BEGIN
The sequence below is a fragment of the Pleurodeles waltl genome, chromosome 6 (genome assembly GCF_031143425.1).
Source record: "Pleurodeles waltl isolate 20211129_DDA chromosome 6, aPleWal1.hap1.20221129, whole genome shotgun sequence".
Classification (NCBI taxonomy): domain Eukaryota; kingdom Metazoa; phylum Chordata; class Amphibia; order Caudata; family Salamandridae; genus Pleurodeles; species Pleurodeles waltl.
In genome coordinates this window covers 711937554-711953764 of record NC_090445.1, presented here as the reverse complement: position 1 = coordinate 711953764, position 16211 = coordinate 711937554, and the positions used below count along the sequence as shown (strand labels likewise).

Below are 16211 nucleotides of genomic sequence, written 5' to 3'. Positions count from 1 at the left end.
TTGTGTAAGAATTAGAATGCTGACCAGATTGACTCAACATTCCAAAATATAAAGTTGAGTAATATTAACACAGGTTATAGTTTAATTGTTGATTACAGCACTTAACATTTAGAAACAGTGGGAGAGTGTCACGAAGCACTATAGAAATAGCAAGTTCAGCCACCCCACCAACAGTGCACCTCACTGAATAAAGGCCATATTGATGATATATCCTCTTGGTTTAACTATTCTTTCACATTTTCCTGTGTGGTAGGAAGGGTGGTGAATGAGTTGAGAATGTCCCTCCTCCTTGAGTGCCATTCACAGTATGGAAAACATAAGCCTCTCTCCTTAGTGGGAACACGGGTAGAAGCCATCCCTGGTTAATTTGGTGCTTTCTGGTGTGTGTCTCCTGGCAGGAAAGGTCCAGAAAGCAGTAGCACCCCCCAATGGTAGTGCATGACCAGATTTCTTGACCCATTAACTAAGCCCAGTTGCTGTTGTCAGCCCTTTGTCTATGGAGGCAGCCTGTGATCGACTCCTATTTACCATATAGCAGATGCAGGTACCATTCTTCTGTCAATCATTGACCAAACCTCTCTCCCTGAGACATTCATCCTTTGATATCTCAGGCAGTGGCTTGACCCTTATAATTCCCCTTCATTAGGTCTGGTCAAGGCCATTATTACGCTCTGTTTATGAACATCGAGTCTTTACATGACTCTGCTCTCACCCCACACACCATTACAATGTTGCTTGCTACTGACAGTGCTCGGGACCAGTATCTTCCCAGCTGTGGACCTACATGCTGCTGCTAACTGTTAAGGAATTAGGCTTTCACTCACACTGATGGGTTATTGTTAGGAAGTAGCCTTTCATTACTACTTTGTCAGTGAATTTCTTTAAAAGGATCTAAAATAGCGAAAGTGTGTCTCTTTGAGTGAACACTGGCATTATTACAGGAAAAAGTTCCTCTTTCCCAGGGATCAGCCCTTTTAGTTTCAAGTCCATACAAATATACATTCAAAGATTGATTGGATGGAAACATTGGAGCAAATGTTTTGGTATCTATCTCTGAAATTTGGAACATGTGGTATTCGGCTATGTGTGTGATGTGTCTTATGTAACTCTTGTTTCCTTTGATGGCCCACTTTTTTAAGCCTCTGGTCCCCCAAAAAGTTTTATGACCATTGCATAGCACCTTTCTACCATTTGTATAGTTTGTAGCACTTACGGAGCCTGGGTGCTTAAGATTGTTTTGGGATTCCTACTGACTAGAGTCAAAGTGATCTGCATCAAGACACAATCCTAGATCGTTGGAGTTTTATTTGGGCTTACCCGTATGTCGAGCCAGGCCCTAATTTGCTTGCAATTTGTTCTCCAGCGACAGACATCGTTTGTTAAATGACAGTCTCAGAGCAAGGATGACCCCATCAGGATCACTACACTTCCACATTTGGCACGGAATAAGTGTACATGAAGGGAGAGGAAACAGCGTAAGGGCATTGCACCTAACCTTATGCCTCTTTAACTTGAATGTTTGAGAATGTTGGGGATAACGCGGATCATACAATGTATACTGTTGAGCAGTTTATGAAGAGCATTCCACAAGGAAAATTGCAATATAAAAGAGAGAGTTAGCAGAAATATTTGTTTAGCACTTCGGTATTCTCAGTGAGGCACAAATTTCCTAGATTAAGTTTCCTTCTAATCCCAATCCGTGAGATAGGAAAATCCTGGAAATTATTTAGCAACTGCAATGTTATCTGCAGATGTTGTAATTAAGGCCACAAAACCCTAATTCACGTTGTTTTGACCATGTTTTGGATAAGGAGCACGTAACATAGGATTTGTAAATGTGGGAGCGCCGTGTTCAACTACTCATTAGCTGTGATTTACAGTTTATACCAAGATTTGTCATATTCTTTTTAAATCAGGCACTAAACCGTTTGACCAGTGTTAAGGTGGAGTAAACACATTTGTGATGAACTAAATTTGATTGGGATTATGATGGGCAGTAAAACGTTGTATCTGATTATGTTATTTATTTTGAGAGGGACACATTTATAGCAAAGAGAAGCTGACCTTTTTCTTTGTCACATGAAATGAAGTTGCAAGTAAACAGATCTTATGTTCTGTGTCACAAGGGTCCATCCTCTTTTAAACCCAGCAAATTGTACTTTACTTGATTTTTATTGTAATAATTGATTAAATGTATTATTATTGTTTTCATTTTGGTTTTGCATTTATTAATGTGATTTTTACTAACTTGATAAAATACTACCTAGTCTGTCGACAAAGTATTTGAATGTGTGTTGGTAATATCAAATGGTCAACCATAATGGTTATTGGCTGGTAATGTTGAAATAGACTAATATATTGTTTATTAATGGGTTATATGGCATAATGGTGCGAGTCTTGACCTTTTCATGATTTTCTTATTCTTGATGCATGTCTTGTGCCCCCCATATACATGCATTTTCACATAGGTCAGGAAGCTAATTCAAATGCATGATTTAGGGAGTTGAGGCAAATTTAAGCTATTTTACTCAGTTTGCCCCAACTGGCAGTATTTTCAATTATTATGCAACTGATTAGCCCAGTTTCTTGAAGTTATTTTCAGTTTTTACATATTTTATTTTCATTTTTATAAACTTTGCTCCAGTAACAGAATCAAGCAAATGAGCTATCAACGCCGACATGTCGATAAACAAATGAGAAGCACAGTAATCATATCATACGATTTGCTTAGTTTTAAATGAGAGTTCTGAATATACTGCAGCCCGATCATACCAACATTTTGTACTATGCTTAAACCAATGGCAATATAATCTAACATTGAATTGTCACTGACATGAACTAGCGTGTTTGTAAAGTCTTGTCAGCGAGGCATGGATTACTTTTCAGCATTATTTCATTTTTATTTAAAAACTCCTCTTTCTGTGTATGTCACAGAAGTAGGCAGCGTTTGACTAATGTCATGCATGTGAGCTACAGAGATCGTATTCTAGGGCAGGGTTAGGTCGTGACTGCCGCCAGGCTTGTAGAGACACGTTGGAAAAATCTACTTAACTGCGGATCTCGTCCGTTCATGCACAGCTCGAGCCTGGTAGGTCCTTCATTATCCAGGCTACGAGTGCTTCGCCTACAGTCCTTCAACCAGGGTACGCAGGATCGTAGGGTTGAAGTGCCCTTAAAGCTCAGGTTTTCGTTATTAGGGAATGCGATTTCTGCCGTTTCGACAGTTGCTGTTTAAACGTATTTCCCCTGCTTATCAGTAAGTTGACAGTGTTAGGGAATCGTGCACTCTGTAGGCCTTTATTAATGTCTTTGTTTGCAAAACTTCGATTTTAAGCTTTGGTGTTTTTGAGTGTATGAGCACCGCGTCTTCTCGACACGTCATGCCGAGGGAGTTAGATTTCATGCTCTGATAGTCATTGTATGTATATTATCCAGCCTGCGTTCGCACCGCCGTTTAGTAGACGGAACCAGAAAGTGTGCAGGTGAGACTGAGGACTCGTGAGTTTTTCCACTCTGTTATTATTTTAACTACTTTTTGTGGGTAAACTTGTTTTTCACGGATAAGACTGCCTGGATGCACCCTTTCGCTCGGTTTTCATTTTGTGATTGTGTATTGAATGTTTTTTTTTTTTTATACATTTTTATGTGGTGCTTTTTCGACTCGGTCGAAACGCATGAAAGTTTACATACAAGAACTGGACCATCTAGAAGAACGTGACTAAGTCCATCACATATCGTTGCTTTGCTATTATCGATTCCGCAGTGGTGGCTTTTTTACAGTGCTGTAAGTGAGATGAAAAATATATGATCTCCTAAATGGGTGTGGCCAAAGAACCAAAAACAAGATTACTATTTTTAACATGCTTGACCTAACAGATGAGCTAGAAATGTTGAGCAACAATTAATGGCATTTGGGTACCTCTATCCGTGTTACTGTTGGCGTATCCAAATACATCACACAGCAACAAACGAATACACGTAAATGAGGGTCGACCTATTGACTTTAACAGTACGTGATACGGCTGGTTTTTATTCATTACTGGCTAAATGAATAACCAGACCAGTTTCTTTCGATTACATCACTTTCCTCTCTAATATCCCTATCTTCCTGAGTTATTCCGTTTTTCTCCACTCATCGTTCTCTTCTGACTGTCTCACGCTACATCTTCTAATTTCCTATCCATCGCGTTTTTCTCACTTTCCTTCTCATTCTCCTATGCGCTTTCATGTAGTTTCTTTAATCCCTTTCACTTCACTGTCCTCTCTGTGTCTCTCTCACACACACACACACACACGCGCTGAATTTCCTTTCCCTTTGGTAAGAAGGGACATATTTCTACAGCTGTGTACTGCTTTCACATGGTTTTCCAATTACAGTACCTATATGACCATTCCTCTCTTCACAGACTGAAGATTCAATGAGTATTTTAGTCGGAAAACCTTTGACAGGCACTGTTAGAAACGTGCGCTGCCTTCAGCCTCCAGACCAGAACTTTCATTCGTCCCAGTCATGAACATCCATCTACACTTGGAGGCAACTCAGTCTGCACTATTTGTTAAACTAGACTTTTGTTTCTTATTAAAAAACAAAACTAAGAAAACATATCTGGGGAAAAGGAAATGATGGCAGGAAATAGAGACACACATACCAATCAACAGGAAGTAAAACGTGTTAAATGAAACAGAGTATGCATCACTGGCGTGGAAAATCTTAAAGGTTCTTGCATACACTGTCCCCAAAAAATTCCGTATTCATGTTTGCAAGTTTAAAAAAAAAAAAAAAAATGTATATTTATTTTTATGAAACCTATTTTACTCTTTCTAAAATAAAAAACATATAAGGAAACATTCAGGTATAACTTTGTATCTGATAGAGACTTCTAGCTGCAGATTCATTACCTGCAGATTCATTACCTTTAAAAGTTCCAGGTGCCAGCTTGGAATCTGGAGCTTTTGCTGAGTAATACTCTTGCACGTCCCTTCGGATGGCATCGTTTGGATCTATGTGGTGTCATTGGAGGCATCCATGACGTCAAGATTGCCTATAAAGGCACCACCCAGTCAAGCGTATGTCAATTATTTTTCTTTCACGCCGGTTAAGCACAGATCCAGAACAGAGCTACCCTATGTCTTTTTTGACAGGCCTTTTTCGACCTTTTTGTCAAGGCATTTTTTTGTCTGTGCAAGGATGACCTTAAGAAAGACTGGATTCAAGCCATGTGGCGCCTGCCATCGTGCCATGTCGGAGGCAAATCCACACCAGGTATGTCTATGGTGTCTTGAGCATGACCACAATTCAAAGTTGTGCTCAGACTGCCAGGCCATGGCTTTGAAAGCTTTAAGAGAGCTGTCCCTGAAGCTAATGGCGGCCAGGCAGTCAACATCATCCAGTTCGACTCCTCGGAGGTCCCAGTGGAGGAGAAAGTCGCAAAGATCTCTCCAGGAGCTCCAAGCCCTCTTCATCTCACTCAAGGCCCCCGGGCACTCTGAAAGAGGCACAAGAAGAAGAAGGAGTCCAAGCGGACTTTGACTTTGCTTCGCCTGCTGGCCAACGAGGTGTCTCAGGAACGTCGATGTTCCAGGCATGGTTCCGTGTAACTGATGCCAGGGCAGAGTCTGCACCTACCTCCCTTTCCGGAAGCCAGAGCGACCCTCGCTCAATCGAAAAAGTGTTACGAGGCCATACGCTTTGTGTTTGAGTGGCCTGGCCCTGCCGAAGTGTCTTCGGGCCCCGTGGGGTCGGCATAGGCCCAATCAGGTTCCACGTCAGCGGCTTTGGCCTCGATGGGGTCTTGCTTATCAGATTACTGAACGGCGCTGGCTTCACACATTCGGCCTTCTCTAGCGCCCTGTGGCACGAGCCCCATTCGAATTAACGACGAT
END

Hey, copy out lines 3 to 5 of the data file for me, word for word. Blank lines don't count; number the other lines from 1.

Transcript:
Classification (NCBI taxonomy): domain Eukaryota; kingdom Metazoa; phylum Chordata; class Amphibia; order Caudata; family Salamandridae; genus Pleurodeles; species Pleurodeles waltl.
In genome coordinates this window covers 711937554-711953764 of record NC_090445.1, presented here as the reverse complement: position 1 = coordinate 711953764, position 16211 = coordinate 711937554, and the positions used below count along the sequence as shown (strand labels likewise).

Below are 16211 nucleotides of genomic sequence, written 5' to 3'. Positions count from 1 at the left end.